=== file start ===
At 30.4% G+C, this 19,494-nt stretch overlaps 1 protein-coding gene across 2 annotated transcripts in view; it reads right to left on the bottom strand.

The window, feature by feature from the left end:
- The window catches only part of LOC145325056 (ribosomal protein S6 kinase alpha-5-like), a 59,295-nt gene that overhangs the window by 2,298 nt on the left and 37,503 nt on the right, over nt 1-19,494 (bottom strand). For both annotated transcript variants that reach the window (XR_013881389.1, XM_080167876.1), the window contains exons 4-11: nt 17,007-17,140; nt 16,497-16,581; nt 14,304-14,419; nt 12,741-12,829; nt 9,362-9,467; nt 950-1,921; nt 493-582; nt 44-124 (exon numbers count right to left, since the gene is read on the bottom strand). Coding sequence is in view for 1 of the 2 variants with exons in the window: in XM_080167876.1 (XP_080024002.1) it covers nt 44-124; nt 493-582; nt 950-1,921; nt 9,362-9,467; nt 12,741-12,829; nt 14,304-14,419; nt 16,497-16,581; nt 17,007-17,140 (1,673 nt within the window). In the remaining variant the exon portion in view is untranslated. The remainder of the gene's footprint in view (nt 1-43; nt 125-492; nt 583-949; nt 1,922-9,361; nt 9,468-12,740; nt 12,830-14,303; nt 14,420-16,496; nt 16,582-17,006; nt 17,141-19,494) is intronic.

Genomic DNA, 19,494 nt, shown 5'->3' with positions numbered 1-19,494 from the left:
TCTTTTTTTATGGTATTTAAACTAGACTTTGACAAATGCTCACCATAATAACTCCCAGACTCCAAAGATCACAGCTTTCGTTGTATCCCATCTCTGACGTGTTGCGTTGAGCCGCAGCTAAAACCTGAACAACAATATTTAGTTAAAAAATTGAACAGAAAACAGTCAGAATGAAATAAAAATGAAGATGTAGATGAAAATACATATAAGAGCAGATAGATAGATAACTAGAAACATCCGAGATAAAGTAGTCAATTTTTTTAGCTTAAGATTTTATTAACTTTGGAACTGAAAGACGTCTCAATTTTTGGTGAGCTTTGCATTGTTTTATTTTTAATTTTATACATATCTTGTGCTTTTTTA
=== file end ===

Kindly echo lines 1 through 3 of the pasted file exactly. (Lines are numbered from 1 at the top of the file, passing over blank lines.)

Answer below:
At 30.4% G+C, this 19,494-nt stretch overlaps 1 protein-coding gene across 2 annotated transcripts in view; it reads right to left on the bottom strand.

The window, feature by feature from the left end:
- The window catches only part of LOC145325056 (ribosomal protein S6 kinase alpha-5-like), a 59,295-nt gene that overhangs the window by 2,298 nt on the left and 37,503 nt on the right, over nt 1-19,494 (bottom strand). For both annotated transcript variants that reach the window (XR_013881389.1, XM_080167876.1), the window contains exons 4-11: nt 17,007-17,140; nt 16,497-16,581; nt 14,304-14,419; nt 12,741-12,829; nt 9,362-9,467; nt 950-1,921; nt 493-582; nt 44-124 (exon numbers count right to left, since the gene is read on the bottom strand). Coding sequence is in view for 1 of the 2 variants with exons in the window: in XM_080167876.1 (XP_080024002.1) it covers nt 44-124; nt 493-582; nt 950-1,921; nt 9,362-9,467; nt 12,741-12,829; nt 14,304-14,419; nt 16,497-16,581; nt 17,007-17,140 (1,673 nt within the window). In the remaining variant the exon portion in view is untranslated. The remainder of the gene's footprint in view (nt 1-43; nt 125-492; nt 583-949; nt 1,922-9,361; nt 9,468-12,740; nt 12,830-14,303; nt 14,420-16,496; nt 16,582-17,006; nt 17,141-19,494) is intronic.